25 April 2012
It has been noted many times that the Russian authorities are doing their utmost to strengthen their influence over the World Wide Web, recognising its importance and role as a catalyst for self determination amongst ordinary citizens. However, due to their poor understanding of the technical nature of the Internet, and a lack of any systemic approach, their specific initiatives have been tended to be chaotic. Nevertheless, a new trend in the regulation of the Russian sector of the World Wide Web is becoming increasingly perceptible.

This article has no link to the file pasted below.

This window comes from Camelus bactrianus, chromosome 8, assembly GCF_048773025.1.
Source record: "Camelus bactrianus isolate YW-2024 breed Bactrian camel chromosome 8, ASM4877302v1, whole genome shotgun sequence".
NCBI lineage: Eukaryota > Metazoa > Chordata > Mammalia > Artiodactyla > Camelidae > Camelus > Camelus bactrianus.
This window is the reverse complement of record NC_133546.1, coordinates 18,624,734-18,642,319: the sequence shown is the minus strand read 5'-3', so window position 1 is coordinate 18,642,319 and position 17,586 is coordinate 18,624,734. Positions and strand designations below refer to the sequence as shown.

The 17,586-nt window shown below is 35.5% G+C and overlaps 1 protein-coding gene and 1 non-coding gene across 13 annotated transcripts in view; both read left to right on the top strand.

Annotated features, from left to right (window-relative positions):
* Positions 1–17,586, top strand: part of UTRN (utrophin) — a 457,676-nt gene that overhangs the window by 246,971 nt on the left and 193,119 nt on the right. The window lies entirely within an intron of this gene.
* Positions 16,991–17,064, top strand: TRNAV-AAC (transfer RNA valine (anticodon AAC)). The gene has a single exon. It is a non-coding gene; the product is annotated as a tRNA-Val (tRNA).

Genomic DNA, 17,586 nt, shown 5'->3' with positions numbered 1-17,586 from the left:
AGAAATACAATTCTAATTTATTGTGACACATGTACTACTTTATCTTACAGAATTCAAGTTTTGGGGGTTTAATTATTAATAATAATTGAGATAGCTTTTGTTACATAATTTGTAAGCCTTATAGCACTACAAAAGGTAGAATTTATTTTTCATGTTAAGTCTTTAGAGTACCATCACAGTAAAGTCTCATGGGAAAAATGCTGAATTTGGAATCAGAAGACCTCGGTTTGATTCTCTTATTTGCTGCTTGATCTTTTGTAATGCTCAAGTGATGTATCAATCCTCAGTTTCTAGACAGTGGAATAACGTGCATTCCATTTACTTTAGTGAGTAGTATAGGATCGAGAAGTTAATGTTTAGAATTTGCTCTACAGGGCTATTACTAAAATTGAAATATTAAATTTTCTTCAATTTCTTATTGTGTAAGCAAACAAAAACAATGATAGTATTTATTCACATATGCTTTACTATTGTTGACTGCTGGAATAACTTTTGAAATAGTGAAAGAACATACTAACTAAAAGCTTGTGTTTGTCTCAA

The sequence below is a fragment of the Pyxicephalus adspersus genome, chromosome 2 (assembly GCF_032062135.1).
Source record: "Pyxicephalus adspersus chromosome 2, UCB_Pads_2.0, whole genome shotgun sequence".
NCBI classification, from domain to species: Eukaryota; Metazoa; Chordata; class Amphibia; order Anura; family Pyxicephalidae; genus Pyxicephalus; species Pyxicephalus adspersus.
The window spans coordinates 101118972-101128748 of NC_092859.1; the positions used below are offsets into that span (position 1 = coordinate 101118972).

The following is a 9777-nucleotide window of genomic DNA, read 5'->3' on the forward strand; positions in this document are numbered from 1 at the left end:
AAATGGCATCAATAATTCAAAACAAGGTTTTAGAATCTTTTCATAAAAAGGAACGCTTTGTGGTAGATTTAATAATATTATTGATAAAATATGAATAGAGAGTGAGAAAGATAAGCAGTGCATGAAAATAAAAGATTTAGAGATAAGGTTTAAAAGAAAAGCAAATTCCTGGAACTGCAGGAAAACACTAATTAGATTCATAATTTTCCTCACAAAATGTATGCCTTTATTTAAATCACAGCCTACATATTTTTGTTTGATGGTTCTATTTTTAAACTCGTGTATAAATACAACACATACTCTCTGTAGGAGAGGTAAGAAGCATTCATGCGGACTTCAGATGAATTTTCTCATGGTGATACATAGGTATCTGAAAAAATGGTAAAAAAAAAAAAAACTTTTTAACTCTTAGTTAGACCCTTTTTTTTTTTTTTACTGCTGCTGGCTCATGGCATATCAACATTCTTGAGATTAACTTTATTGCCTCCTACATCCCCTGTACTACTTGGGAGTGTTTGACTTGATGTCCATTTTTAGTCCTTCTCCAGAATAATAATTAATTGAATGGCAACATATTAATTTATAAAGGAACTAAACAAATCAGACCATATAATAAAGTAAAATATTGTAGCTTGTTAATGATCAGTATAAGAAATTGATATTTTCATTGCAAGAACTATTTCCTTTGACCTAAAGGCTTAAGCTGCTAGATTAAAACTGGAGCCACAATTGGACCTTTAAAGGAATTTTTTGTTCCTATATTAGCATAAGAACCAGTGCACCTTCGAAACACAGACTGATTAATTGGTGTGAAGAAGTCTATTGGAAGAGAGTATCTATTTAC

Perhaps the best expression to describe it is: “Get someone else to do the dirty work for you”. Regulation and control is being carried out by intermediaries rather than through direct intervention and decisions by government bodies. The constraints employed are various and depend on which state structure is working in “tandem” with these intermediaries: the Ministry of Communications uses shady “self-regulating organisations”, the Federal Financial Monitoring Agency (Rosfinmonitoring) uses the banks, and the security services operate through internet providers, domain registration organisations and social networking site administrators. This collaboration is not always undertaken willingly or even consciously, very often it simply suffices to create conditions under which the intermediary is forced to act in a certain way. [Read more]